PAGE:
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First homes fall further out of reach: what you've missed this week

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The first home falls further out of reach, and superannuation funds cop heat for providing worthless advice.

Here are five things you might have missed this week.

Property further out of reach of first-time buyers

housing affordability house sales data

It now sounds like a broken record, but first home buyers are falling yet further out of the market.

According to the latest statistics from the Australian Bureau of Statistics (ABS), the number of loans approved nationally for first home buyers seasonally adjusted over March fell by 3.1% to 15,623, the second consecutive fall in lending for the group.

"First home buyer activity continues to fall as affordability declines in the face of soaring home prices and government incentive polices conclude or are diminished," says Archistar chief economist Dr Andrew Wilson.

Victoria again recorded the highest number of first home buyer loans over the month with 4623, followed by NSW with 3733, QLD with 3437, WA with 2579 and SA with 1072.

"Although first home buyer activity clearly remains strong with underlying activity still the highest since the record period of 2009, the prospects are that activity will continue to decline as price increases push many out of the market. Increased competition from sharply rising investors will also act to reduce first home buyer numbers."

Shroders rolls out China fund

Shroders has rolled out a new actively managed fund that will invest in China A-Shares, Chinese and Hong Kong listed companies and US-listed ADRs.

The Schroder All China Equity Opportunities Fund it pitched as a fundamental, bottom-up fund that aims to outperform the MSCI China All Shares Index after fees over the medium to long term.

"As the second-largest stock market in the world and the biggest contributor to global economic growth, the size and ambition of China present an attractive opportunity for investors," says Schroders Australia head of distribution Graeme Mather.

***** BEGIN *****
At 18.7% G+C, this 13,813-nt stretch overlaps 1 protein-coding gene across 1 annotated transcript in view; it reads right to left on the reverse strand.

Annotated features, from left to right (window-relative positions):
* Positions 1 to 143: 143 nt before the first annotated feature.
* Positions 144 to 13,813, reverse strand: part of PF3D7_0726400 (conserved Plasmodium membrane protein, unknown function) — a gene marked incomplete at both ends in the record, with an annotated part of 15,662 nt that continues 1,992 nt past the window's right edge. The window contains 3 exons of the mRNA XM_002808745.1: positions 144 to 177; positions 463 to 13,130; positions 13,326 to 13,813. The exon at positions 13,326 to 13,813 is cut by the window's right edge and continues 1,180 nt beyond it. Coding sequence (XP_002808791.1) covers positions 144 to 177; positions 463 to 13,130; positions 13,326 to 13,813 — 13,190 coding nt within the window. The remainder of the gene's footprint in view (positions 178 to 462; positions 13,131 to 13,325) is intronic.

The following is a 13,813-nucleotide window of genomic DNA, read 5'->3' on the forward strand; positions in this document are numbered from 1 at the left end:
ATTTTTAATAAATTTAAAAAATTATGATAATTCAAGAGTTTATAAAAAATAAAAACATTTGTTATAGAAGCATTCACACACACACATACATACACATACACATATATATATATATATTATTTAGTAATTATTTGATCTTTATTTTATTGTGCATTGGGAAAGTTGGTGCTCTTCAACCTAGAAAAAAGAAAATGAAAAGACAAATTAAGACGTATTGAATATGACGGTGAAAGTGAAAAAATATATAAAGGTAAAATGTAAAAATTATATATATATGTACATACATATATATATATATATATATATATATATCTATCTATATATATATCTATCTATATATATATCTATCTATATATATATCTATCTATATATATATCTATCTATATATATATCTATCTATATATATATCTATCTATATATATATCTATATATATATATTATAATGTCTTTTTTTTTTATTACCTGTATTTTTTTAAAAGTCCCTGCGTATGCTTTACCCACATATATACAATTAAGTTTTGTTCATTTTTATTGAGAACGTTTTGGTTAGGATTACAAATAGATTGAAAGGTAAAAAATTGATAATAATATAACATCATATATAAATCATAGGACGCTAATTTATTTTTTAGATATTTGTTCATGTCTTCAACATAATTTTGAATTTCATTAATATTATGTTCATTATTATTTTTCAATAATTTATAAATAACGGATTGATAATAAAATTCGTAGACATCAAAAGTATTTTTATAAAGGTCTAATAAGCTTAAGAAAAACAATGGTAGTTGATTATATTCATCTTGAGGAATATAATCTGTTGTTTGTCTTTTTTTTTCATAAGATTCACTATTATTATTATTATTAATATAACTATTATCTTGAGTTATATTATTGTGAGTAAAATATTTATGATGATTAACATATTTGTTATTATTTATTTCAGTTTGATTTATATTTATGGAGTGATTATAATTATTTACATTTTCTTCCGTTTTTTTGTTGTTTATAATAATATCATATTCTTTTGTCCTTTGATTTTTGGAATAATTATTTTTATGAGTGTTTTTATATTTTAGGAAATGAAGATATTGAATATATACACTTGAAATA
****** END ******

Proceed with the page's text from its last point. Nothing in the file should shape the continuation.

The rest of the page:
Super funds coming up short on advice

Superannuation funds are coming up short on advice, according to UK fintech Smart's The Future of Global Retirement report. It found that while 50% of Australians expect to receive retirement advice from their super fund, only 16% of those who received advice found it of any value.

Meanwhile, 53% of Australians said they would expect to seek retirement advice from a financial adviser but of those over 55 years of age who had, just 29% found that advice to be useful.

Recovery to hinge on climate action

A report from social researcher Dr Rebecca Huntley and commissioned by Aware Super, titled Building back better: the intersection of climate solutions, healthy people, and thriving communities is calling for a commitment to net zero carbon emissions by 2050, which it suggests would kickstart our economic recovery.

"Before COVID-19 our economy was stagnant, our labour force was casualising in the gig economy and inflation was stubbornly stalled below the Reserve Bank's target range," says Aware Super CEO, Deanne Stewart

"At the same time the cost of living for Australians continued to swell, driven by factors such as energy prices and the housing market. We don't want to return to that - we need to reshape the Australian dream."

House price growth "unsustainable"

Astronomical house price growth has been one of the ironies of the COVID-19 pandemic, but almost half of experts say the trend is likely to slow.

While national dwelling values have increased by 6.2% over the past year, according to data from CoreLogic, 47% of experts surveyed by Finder believe the growth is "unsustainable".

"Rock-bottom rates, government stimulus and a fear of missing out have really lit a fire under the belly of the market," says Graham Cooke, head of consumer research at Finder.

"Listing numbers are unable to meet high buyer demand, keeping inventory levels low overall and adding to the sense of urgency among buyers.

"We've seen more borrowed for housing over the last six months than during any similar period in history - and economists have tipped us to borrow more over the next six. However, the view from our panel is that this fast-paced growth will not continue indefinitely."

According to Mala Raghavan of the University of Tasmania, buyers may have gotten ahead of themselves by joining the buying frenzy.

"The recent uptick in buying behaviour largely appears to be due to the fear of missing out, and many buyers are rushing into the market without clear foresight of the impending risks," she says.

"When mortgage rates start rising, many households will risk being unable to service their loans, and could be vulnerable to foreclosures."

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David Thornton is a journalist at Money magazine. He previously worked at Your Money, covering market news as producer of Trading Day Live. Before that, he covered business and finance news at The Constant Investor. David holds a Masters of International Relations from the University of Melbourne.
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